C.L. Bolt

If you “understand quite well that presuppositionalists do not assert that logical principles are contingent”, but yet you present “two main arguments against the claim that logic depends on God’s existence”, then your misrepresentation is intentional. Since you are the one presenting the arguments against my position, you are the one who must “outline my position on the relationship between logical principles and God” etc. Setting aside that you did, in fact, misrepresent the presuppositionalist claim with respect to logic, you must present an argument that TAG requires a view of logic as contingent if this is an essential part of your main arguments.

While I addressed C1, C2, and C3 in my post, I did not address Fristianity other than to mention it and call attention to the basis upon which you raise the objection. You are conflating C1, C2, and C3 with Fristianity as they are presented in your post.

My last paragraph is a sketch of what I understand conventionalism as being as is presupposed by your “fear” that it shows a “misunderstanding of conventionalism”. If my understanding as presented there is wrong then I am not above correction and would actually welcome it.

Mitchell LeBlanc

@Chris:

In part 2, I attempted to offer some discussion on the relationship between logically necessary entities and a theistic God. This was never addressed at the time of posting (or an alternate explanation offered), so I continued on with part 3 in the manner that I did because I felt that no satisfactory exposition of the relationship was offered. I actually was partially waiting for some feedback from you so that in part 4, things could be adjusted accordingly.

As for C1, C2, C3, I simply do not think you should isolate a portion of a larger explanation in the manner that you did. The illustration was there to lead into (9), which led into the discussion on Fristianity.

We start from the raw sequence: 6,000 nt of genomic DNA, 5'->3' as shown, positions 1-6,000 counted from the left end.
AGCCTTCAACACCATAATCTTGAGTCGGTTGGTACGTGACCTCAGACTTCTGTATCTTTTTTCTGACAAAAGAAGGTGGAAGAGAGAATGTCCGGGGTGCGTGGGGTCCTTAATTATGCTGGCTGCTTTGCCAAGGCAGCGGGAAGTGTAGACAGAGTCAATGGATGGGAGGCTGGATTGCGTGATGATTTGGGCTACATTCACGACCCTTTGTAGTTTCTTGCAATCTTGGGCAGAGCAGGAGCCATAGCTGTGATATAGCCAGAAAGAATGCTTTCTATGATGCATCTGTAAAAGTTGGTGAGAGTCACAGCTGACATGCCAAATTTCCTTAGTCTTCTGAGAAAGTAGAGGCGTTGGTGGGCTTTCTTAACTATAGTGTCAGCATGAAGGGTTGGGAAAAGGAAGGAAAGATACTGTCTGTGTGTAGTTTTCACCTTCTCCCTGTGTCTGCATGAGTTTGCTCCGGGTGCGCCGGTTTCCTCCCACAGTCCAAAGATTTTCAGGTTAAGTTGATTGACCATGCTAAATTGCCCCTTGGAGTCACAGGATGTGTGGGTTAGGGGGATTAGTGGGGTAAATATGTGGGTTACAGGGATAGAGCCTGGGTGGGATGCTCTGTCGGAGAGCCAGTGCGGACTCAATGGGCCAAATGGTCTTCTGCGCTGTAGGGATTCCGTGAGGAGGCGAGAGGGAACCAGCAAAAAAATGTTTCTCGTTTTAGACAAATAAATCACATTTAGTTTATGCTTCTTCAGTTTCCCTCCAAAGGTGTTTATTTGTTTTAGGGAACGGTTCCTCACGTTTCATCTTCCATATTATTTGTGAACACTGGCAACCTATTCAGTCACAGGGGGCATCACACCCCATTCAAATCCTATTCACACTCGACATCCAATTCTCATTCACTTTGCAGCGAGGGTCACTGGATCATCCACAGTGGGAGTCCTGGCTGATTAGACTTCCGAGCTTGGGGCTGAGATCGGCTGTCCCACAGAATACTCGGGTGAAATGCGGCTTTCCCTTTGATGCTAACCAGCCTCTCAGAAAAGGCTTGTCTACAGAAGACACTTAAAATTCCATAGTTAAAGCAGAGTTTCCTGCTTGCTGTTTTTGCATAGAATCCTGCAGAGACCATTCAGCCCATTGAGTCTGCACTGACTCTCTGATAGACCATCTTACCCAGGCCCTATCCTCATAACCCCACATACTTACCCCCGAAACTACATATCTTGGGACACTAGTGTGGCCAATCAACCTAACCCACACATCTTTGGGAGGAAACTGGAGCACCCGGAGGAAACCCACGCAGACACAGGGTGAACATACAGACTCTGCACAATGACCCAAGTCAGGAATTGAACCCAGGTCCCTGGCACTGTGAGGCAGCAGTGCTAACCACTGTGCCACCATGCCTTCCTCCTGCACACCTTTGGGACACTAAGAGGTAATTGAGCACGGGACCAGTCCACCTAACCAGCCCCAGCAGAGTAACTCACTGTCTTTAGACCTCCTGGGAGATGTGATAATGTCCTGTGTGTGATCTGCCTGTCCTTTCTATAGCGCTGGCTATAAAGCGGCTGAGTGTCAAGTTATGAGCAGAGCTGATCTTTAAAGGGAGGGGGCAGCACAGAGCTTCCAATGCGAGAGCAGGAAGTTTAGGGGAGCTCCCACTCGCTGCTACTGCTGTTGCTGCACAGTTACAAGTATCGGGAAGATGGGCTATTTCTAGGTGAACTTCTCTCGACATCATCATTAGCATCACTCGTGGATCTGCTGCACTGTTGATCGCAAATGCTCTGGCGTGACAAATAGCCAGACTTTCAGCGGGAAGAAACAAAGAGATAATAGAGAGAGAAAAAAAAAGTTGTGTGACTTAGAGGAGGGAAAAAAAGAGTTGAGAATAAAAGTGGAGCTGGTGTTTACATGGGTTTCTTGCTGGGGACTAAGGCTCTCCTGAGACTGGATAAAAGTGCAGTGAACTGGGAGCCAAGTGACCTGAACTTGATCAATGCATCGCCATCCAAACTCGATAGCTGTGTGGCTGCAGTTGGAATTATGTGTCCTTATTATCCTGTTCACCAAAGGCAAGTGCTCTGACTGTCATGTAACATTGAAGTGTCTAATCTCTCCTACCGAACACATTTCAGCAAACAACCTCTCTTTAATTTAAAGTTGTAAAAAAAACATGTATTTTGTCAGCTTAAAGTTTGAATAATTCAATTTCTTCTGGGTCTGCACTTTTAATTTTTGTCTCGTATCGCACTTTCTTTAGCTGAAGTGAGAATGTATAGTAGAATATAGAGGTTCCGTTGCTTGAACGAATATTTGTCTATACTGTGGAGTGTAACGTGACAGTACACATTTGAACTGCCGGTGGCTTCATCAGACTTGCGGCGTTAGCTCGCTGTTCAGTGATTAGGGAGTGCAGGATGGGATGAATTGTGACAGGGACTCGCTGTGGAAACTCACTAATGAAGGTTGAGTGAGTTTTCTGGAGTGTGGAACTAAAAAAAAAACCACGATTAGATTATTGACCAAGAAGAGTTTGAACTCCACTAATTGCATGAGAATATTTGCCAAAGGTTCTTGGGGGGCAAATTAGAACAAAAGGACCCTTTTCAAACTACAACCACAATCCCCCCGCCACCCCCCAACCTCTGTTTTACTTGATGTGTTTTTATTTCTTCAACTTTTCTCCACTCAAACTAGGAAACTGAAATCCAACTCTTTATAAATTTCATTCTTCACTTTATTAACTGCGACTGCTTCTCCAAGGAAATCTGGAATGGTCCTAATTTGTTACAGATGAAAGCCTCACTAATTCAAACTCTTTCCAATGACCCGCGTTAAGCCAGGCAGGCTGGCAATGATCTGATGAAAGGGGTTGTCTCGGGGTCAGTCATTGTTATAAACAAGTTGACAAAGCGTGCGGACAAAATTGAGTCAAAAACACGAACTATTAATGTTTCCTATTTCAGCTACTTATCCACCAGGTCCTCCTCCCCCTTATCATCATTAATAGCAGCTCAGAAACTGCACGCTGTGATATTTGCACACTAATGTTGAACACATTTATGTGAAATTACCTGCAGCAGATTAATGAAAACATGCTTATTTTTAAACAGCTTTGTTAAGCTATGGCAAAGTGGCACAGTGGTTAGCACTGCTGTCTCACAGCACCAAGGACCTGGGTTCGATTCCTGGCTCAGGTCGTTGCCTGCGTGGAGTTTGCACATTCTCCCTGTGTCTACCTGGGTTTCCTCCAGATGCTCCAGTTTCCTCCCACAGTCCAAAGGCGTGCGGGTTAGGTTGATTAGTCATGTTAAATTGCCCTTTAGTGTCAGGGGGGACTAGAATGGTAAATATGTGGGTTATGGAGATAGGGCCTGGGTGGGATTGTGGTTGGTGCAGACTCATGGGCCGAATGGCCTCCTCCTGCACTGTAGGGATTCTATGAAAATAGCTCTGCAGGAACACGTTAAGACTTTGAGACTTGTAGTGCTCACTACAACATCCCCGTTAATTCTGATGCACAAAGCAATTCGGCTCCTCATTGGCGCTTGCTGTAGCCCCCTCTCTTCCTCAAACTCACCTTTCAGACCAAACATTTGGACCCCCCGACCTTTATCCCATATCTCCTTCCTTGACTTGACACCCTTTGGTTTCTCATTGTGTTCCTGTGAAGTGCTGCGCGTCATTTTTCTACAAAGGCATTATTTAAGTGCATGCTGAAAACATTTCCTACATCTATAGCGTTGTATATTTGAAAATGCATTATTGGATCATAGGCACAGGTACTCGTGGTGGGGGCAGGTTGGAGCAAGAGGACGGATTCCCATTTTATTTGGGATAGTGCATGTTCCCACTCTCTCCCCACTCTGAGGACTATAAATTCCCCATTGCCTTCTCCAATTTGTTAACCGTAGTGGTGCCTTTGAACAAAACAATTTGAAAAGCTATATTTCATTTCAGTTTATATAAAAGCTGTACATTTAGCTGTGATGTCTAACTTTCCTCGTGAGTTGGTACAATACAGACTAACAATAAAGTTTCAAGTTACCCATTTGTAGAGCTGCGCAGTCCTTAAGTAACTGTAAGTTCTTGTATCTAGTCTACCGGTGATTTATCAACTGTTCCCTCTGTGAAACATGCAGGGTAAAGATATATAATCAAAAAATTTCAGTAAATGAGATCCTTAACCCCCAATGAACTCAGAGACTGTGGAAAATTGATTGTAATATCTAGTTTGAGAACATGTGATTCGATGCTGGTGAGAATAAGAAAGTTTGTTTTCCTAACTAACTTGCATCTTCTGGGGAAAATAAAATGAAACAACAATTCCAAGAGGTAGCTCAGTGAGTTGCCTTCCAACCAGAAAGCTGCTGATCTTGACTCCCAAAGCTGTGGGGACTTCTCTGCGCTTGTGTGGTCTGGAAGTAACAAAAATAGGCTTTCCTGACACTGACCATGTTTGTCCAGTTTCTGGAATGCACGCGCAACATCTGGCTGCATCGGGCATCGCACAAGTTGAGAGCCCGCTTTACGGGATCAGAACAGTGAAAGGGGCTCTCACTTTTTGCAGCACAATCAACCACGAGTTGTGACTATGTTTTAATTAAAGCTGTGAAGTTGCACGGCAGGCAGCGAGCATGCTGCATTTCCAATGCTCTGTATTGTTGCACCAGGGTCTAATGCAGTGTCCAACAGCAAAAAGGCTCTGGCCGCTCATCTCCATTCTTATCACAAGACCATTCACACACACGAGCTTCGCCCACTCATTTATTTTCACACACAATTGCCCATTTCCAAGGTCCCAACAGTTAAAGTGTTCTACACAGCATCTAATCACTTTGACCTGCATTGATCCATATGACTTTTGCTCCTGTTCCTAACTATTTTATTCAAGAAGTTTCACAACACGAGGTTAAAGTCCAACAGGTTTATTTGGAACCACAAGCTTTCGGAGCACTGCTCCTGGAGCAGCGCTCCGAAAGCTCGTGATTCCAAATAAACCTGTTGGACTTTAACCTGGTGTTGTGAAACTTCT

As for conventionalism, surely I’m not expected to deduce your entire view on it from a few statements. If I had to, I could only conclude that you think conventionalism renders logic arbitrary and subjective. Is that the extent of your objection?

Ryft Braeloch

Chris,

If I may, please do not forget one rather important issue: LeBlanc has given himself the task of presenting a case against presuppositionalism. In other words (and this should already be obvious), it is not your task to make a case for presuppositionalism. For LeBlanc to think that you shoulder any burden of proof is for him to commit a very basic fallacy; i.e., it is not as though he can prove a thing false by your lack of proving it true. Do not accept his attempts at shifting the burden.

Additionally, it is not your task to educate LeBlanc. If he does not understand the relationship of logic to God, then the case he is attempting to make suffers because of it. One ought to understand a view before attempting to make a case against it. In other words, LeBlanc should be able to tell you clearly and accurately what that relationship looks like, citing relevant and reliable sources in support.

He is very clever, that LeBlanc. But what his task requires is more intellectual honesty than cleverness.

Ryft Braeloch

Conventionalism? Good grief, you have a bigger problem than merely the nature of logic—which is bad enough in itself, given the vicious circularity of analyticity. (This is why it is widely rejected in philosophy, along with most everything else related to logical positivism). The fact that you subscribe to conventionalism indicates the likelihood that you are in possession of a highly untenable view on the very nature of truth, such that analytic propositions are somehow true and instructive without corresponding to reality (Alfred J. Ayer, Language, Truth, and Logic).

Transcendental Argument for God: Mitchell LeBlanc, Pt. 1

[…] Bolt, Chris. “No Place to Stand” (7/Dec/09). ChoosingHats.com. See also: “No Place to Stand, Part II” (8/Dec/09), “Lost in a Sea of Subjectivism” (8/Dec/09), and “A Brief Word on the […]